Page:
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Possible matches: 4
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CD, LP, Vinyl record album cover art
Ray CharlesGenius + Soul = Jazz (2CD expanded version – includes My Kind Of Jazz vols 1 to 3) ... CD
Impulse/Concord, 1961/Early 70s. Used 2CD ... $5.99
An amazing look at the jazz side of Ray Charles – with 4 full albums on one 2CD set! The core featured album is Genius + Soul = Jazz – a wonderful chapter in the career of Ray Charles, and a key album in helping raise his respect level a notch or two in the early 60s! We might argue with the mathematics in the title – or at least joke that Ray was using equations as titles years before Anthony Braxton – but you can't contest the fact that this one's a classic treat, and a legendary attempt to class up Ray's bluesy style for the masses. Quincy Jones and Ralph Burns handled the arrangements, and given that the record was issued by ABC a few years before they brought Ray into a country mode, it's interesting to think what might have happened had his career continued this way. There's only a small number of vocal tracks on the record, and most of the rest feature Ray at the organ, grooving away very nicely! Titles include "One Mint Julep", "Moanin", "I've Got News For You", "Mister C", and "Stompin Room Only". But even more importantly, the album also brings together the killer early 70s albums My Kind Of Jazz, volumes one through three – later instrumental records that really show Ray taking off from the spirit of the original Impulse sessions. These sides were recorded for Ray's Tangerine label, and all have a pretty darn hip feel – a mix of soul jazz modes that we like even more than most of Charles' vocal material! Titles include "Booty Butt", "Our Suite", "Going Home", "Kids Are Pretty People", "This Here", "Zig Zag", "Bluesett", "Sidewinder", "Pas Se O Ne Blues", "Sister Sadie", "3/4 Of The Time", and "Project S". Also features the bonus track "Misty" – CD
Also available Genius + Soul = Jazz ... LP 11.99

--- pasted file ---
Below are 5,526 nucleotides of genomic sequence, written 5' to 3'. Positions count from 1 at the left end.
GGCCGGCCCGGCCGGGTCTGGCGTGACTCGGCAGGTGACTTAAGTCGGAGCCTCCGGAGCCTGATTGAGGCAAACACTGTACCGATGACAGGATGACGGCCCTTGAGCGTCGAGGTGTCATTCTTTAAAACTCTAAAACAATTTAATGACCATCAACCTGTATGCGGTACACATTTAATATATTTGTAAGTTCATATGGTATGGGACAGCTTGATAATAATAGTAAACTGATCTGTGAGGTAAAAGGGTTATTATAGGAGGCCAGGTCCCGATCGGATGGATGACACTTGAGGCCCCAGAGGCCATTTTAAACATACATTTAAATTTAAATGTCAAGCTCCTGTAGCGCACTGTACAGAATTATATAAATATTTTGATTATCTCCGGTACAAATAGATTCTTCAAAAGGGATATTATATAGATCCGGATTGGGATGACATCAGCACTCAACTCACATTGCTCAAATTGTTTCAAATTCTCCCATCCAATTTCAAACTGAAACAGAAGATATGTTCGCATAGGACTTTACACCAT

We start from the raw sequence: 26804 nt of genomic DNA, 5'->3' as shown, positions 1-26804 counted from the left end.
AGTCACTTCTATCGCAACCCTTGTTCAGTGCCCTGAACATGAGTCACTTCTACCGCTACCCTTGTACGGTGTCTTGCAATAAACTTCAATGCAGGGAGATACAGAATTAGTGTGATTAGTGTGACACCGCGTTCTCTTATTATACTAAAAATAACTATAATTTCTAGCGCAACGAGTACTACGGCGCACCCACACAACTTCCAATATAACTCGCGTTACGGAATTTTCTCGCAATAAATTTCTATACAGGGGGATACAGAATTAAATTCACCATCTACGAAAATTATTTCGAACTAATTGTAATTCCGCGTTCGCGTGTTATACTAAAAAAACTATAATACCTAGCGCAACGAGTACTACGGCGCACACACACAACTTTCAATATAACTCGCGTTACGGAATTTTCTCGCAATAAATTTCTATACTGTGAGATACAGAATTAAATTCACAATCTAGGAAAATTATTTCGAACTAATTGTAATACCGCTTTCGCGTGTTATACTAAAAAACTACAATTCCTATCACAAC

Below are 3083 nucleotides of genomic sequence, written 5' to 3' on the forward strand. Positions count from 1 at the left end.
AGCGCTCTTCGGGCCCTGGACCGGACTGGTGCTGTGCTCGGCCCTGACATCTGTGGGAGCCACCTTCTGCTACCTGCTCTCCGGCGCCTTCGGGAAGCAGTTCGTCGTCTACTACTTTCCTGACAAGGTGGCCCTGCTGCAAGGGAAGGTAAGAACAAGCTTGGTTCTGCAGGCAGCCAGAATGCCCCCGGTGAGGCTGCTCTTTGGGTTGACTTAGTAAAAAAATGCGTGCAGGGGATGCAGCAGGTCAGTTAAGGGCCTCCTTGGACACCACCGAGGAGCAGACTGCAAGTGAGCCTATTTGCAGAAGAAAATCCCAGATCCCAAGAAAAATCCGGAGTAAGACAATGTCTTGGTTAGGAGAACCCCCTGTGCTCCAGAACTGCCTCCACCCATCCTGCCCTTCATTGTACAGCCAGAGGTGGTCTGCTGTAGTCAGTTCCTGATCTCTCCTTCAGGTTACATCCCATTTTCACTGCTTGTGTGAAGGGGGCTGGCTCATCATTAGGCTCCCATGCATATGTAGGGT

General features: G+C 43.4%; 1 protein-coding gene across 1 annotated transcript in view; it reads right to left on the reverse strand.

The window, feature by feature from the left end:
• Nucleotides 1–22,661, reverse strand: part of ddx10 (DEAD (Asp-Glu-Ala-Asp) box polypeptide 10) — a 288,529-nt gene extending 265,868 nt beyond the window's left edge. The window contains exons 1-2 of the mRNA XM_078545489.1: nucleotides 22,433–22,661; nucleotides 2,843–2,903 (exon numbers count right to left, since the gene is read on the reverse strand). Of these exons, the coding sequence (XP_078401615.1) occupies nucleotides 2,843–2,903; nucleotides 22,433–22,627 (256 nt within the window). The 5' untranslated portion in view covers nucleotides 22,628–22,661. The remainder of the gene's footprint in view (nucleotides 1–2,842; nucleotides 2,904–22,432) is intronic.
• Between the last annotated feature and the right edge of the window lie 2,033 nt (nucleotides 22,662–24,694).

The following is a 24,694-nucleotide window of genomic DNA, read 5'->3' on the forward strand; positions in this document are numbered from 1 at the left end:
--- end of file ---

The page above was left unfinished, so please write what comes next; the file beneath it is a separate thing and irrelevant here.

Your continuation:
Possible matches2
CD, LP, Vinyl record album cover art
✨✧ Oscar Brown JrKicks! – The Best Of Oscar Brown Jr ... CD
Sony/BGP (UK), Early 60s. Used ... Temporarily Out Of Stock
Some of the most unique vocal work ever recorded – a stunning collection of Columbia sides by Oscar Brown Jr, a singer who mixed together equal parts jazz, soul, and folk – and came up with a sound that was all his own! Oscar bubbled out of the hip Chicago scene of the early 60s – and had a much more righteous approach than most of his contemporaries – not only writing his own lyrics for most of the tunes, but working in a genre-blending style that crossed over to a variety of difference audiences. Oscar could groove with the best in a southside club, but also appeal to the northside intellectuals – opening doors wherever he went with a fresh approach to jazz vocals! The set features work from all 4 of his Columbia albums – including a number of tracks on CD for the first time – and features arrangements by Quincy Jones, Floyd Morris, and Ralph Burns – on 23 tracks that include "All Blues", "Work Song", "Excuse Me For Living", "The Snake", "Mr Kicks", "Afro Blue", "Signifying Monkey", "Dat Dere", "Hazel's Hips", "Jeannine", "Opportunity Please Knock", "The Tree & Me", "Elegy (Plain Black Boy)", "Tall Like Pine", and "But I Was Cool". CD

Possible matches3
CD, LP, Vinyl record album cover art
✨✧ VariousJazz Scene (2CDs & book) ... CD
Verve, 1950. Used 2 CDs ... Temporarily Out Of Stock